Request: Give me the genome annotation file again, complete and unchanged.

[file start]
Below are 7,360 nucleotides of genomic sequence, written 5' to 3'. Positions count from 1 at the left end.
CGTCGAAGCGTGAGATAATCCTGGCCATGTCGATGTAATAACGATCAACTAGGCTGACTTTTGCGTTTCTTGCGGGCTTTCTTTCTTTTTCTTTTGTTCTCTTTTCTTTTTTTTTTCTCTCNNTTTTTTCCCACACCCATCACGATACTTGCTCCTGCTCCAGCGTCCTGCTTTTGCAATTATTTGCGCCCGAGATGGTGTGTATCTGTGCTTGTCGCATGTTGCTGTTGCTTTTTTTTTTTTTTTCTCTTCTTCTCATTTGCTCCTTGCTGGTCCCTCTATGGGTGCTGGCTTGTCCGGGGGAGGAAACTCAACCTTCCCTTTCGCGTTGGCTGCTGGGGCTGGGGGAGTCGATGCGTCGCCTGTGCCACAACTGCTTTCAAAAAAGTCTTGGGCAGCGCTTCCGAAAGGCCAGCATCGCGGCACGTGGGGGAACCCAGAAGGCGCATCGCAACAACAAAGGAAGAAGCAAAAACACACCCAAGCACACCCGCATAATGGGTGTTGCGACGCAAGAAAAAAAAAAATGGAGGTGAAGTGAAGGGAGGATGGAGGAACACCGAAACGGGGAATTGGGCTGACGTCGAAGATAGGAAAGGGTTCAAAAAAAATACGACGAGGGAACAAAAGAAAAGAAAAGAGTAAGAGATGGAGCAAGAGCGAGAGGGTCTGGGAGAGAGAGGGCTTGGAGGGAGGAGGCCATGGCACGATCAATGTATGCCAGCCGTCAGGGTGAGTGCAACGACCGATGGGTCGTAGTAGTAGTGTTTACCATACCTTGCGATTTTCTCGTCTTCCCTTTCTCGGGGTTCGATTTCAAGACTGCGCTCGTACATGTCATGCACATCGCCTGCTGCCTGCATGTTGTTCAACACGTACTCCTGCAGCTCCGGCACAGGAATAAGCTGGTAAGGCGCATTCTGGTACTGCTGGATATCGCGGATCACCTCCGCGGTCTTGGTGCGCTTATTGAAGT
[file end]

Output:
Below are 7,360 nucleotides of genomic sequence, written 5' to 3'. Positions count from 1 at the left end.
CGTCGAAGCGTGAGATAATCCTGGCCATGTCGATGTAATAACGATCAACTAGGCTGACTTTTGCGTTTCTTGCGGGCTTTCTTTCTTTTTCTTTTGTTCTCTTTTCTTTTTTTTTTCTCTCNNTTTTTTCCCACACCCATCACGATACTTGCTCCTGCTCCAGCGTCCTGCTTTTGCAATTATTTGCGCCCGAGATGGTGTGTATCTGTGCTTGTCGCATGTTGCTGTTGCTTTTTTTTTTTTTTTCTCTTCTTCTCATTTGCTCCTTGCTGGTCCCTCTATGGGTGCTGGCTTGTCCGGGGGAGGAAACTCAACCTTCCCTTTCGCGTTGGCTGCTGGGGCTGGGGGAGTCGATGCGTCGCCTGTGCCACAACTGCTTTCAAAAAAGTCTTGGGCAGCGCTTCCGAAAGGCCAGCATCGCGGCACGTGGGGGAACCCAGAAGGCGCATCGCAACAACAAAGGAAGAAGCAAAAACACACCCAAGCACACCCGCATAATGGGTGTTGCGACGCAAGAAAAAAAAAAATGGAGGTGAAGTGAAGGGAGGATGGAGGAACACCGAAACGGGGAATTGGGCTGACGTCGAAGATAGGAAAGGGTTCAAAAAAAATACGACGAGGGAACAAAAGAAAAGAAAAGAGTAAGAGATGGAGCAAGAGCGAGAGGGTCTGGGAGAGAGAGGGCTTGGAGGGAGGAGGCCATGGCACGATCAATGTATGCCAGCCGTCAGGGTGAGTGCAACGACCGATGGGTCGTAGTAGTAGTGTTTACCATACCTTGCGATTTTCTCGTCTTCCCTTTCTCGGGGTTCGATTTCAAGACTGCGCTCGTACATGTCATGCACATCGCCTGCTGCCTGCATGTTGTTCAACACGTACTCCTGCAGCTCCGGCACAGGAATAAGCTGGTAAGGCGCATTCTGGTACTGCTGGATATCGCGGATCACCTCCGCGGTCTTGGTGCGCTTATTGAAGT